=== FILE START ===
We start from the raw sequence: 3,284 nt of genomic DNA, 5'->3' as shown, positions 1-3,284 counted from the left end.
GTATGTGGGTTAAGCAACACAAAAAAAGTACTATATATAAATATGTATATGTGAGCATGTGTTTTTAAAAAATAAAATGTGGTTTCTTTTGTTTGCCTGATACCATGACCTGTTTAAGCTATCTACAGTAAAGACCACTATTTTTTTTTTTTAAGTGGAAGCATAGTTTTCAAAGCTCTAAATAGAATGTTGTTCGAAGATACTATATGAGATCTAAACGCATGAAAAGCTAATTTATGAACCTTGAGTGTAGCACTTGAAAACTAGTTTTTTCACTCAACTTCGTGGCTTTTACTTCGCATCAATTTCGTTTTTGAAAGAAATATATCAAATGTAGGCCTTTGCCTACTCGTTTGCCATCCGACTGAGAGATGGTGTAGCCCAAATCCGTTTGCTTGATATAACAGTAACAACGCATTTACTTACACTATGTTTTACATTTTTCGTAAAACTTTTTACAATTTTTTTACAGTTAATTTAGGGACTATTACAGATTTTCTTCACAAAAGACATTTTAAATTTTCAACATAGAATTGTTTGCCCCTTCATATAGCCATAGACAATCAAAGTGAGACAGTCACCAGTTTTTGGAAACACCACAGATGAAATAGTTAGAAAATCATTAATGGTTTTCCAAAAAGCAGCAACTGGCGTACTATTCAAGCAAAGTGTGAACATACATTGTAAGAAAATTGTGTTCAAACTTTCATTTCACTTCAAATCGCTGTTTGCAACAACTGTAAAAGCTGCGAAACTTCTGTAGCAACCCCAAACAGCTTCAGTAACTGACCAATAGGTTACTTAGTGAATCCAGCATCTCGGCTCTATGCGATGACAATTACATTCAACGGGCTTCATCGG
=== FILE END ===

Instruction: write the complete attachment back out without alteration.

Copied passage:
We start from the raw sequence: 3,284 nt of genomic DNA, 5'->3' as shown, positions 1-3,284 counted from the left end.
GTATGTGGGTTAAGCAACACAAAAAAAGTACTATATATAAATATGTATATGTGAGCATGTGTTTTTAAAAAATAAAATGTGGTTTCTTTTGTTTGCCTGATACCATGACCTGTTTAAGCTATCTACAGTAAAGACCACTATTTTTTTTTTTTAAGTGGAAGCATAGTTTTCAAAGCTCTAAATAGAATGTTGTTCGAAGATACTATATGAGATCTAAACGCATGAAAAGCTAATTTATGAACCTTGAGTGTAGCACTTGAAAACTAGTTTTTTCACTCAACTTCGTGGCTTTTACTTCGCATCAATTTCGTTTTTGAAAGAAATATATCAAATGTAGGCCTTTGCCTACTCGTTTGCCATCCGACTGAGAGATGGTGTAGCCCAAATCCGTTTGCTTGATATAACAGTAACAACGCATTTACTTACACTATGTTTTACATTTTTCGTAAAACTTTTTACAATTTTTTTACAGTTAATTTAGGGACTATTACAGATTTTCTTCACAAAAGACATTTTAAATTTTCAACATAGAATTGTTTGCCCCTTCATATAGCCATAGACAATCAAAGTGAGACAGTCACCAGTTTTTGGAAACACCACAGATGAAATAGTTAGAAAATCATTAATGGTTTTCCAAAAAGCAGCAACTGGCGTACTATTCAAGCAAAGTGTGAACATACATTGTAAGAAAATTGTGTTCAAACTTTCATTTCACTTCAAATCGCTGTTTGCAACAACTGTAAAAGCTGCGAAACTTCTGTAGCAACCCCAAACAGCTTCAGTAACTGACCAATAGGTTACTTAGTGAATCCAGCATCTCGGCTCTATGCGATGACAATTACATTCAACGGGCTTCATCGG